Losses and dramas are nothing compared to the faith of the good family at the center of the historical novel Amazing Grace.
In Christiane Banks’s charming multigenerational novel, Amazing Grace, a middle-class family endures transitions, miner strikes, the Falklands War, and the severe recessions of the 1970s.
Told from the perspectives of the family members, the novel concerns the disparate, dramatic lives of three generations of LaValles. Although the family is tight knit and faithful, circumstances scatter them to different corners of the world. After a six-year period apart, the family reunites for a Christmas dinner that sets their individual stories in motion.
Sebastian returns to his childhood home in France; Abby, long besotted by a handsome priest, finds a way to revive their connection by making a trip to Virginia; Sarah explores a new career in London. Some chapters are narrated by those outside of the family, including pregnant Colleen, the wife of a world famous magician, who struggles with her health just as her children need her most. Each perspective is given equal time; together, they result in a vibrant look at the tumult of modern history, showing how faith and family are a source of safety in difficult times.
This dense story is devoted to the intimate, domestic nuances of the past. Its scenes are rich with eye-catching details—of architecture, flowers, and furnishings. The characters’ inner worlds are luscious, too. In the maternity ward, Colleen grapples with a sudden panic: “Deep inside her, at the bowels of her soul, she was terrified of what might be. The unknown—that mangled, insidious, distorted view of the fear of fear itself—had a deep hold on her.” Some subplots, including of Abby’s entanglement with Father Gabriel, are melodramatic, but even these avoid easy solutions.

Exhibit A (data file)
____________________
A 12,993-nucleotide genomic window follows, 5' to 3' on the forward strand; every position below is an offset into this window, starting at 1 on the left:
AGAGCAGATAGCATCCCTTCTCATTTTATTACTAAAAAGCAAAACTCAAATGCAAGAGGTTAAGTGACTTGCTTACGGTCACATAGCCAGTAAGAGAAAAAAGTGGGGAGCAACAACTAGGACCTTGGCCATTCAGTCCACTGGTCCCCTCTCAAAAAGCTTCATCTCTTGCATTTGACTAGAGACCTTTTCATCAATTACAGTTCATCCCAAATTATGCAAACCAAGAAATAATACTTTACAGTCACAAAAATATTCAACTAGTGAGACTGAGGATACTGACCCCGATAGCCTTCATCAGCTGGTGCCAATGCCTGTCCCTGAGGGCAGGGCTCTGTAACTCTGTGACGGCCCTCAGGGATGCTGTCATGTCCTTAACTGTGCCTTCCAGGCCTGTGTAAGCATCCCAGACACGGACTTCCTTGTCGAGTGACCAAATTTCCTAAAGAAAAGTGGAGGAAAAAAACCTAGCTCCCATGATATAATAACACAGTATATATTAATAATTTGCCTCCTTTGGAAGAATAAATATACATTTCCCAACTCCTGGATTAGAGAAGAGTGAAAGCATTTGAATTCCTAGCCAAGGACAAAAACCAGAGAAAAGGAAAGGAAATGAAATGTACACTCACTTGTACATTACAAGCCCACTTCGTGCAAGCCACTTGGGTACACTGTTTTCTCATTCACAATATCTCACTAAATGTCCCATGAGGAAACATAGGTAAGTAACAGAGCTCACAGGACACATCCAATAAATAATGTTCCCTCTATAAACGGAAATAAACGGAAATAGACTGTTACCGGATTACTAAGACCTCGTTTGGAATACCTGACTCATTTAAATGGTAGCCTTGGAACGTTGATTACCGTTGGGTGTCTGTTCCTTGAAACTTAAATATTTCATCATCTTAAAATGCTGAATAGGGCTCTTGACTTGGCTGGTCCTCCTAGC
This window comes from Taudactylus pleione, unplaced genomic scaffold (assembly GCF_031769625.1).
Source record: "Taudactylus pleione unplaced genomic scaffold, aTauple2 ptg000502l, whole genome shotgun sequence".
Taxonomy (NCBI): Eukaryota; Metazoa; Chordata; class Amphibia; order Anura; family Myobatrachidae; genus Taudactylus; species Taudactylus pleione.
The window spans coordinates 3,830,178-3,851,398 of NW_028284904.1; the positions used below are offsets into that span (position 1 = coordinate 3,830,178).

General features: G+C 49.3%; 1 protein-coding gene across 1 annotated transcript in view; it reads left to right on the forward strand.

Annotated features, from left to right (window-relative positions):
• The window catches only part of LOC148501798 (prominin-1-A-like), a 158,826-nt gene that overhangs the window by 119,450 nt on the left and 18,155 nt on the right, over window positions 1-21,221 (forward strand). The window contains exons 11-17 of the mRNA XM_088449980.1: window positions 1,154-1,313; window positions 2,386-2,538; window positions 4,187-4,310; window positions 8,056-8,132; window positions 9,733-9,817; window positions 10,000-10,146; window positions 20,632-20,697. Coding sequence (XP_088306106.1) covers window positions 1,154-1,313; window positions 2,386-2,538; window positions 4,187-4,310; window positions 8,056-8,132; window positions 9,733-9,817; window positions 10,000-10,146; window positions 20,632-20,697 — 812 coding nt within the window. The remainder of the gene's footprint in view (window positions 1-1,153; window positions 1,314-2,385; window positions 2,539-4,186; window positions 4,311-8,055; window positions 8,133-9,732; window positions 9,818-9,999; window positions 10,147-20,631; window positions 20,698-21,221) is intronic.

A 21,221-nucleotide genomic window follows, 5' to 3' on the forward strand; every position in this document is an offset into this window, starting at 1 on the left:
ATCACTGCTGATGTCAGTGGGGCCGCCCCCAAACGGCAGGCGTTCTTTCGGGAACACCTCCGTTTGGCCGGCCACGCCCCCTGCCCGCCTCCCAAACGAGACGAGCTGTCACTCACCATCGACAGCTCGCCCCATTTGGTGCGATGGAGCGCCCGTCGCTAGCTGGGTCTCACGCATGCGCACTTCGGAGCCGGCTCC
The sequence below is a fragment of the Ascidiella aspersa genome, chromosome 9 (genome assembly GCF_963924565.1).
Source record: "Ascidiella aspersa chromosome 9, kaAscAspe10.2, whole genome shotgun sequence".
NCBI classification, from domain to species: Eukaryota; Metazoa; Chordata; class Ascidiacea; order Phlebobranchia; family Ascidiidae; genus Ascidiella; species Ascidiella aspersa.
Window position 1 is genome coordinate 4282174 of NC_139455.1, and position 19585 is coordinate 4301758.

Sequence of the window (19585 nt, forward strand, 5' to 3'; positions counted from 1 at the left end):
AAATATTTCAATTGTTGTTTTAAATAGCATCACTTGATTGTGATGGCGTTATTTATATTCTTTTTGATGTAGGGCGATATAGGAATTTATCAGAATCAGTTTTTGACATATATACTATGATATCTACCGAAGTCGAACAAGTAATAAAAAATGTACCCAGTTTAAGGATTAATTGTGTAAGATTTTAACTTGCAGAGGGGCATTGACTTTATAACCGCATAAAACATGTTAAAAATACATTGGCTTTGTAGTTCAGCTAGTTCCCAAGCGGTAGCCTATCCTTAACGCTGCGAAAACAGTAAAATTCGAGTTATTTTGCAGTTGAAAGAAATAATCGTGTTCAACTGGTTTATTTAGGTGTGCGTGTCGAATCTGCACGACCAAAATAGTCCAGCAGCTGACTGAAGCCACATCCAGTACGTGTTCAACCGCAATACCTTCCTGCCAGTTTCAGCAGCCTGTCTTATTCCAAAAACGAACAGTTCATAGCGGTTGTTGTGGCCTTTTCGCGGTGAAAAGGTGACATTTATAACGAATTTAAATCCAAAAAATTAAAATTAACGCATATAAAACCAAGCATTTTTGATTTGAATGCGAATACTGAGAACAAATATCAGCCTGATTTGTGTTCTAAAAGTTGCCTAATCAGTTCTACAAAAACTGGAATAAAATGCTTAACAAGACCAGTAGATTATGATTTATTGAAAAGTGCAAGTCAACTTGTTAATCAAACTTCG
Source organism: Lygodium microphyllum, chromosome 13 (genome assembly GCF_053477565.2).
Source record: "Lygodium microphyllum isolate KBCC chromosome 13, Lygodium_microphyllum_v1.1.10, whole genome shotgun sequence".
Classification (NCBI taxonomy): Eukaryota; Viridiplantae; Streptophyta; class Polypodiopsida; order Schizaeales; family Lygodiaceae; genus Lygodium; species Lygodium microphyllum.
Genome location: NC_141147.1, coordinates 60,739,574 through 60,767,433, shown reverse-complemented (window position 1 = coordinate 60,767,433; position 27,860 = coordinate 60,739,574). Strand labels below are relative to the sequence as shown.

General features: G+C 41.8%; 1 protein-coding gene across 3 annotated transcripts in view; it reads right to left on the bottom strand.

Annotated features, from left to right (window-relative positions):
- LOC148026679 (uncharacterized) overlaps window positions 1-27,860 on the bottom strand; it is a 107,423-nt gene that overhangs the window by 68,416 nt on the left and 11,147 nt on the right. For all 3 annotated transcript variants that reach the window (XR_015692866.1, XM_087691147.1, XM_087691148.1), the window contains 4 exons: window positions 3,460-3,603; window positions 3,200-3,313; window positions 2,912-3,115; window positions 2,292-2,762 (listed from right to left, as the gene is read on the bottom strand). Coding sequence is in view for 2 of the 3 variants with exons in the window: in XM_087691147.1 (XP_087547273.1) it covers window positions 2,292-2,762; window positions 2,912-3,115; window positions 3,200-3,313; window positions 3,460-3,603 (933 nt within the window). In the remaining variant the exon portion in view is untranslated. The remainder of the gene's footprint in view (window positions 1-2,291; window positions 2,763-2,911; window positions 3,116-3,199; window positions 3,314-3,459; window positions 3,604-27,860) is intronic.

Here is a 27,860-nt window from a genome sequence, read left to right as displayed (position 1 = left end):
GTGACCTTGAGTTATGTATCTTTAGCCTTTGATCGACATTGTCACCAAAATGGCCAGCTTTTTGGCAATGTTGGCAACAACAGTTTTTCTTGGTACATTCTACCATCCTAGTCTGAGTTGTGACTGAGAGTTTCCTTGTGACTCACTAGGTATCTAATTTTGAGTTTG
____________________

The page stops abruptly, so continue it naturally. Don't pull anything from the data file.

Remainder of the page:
Although the novel is set in an interesting time, the LaValles themselves prove to be ordinary people. Although life throws them challenges, they remain uncomplicated. Their flatness extends to the story itself, in which individual struggles most often reflect external circumstances, not inner conflicts. Beyond its gorgeous settings, lively dialogue, and compelling setup, the novel’s drama, though it includes cancer to abortion, is easy to solve. In most cases, characters’ issues wrap up within a chapter, and without serious consequences.
Bad things happen to the good family at the center of the historical novel Amazing Grace, but they hold onto their faith, and the world keeps on turning.
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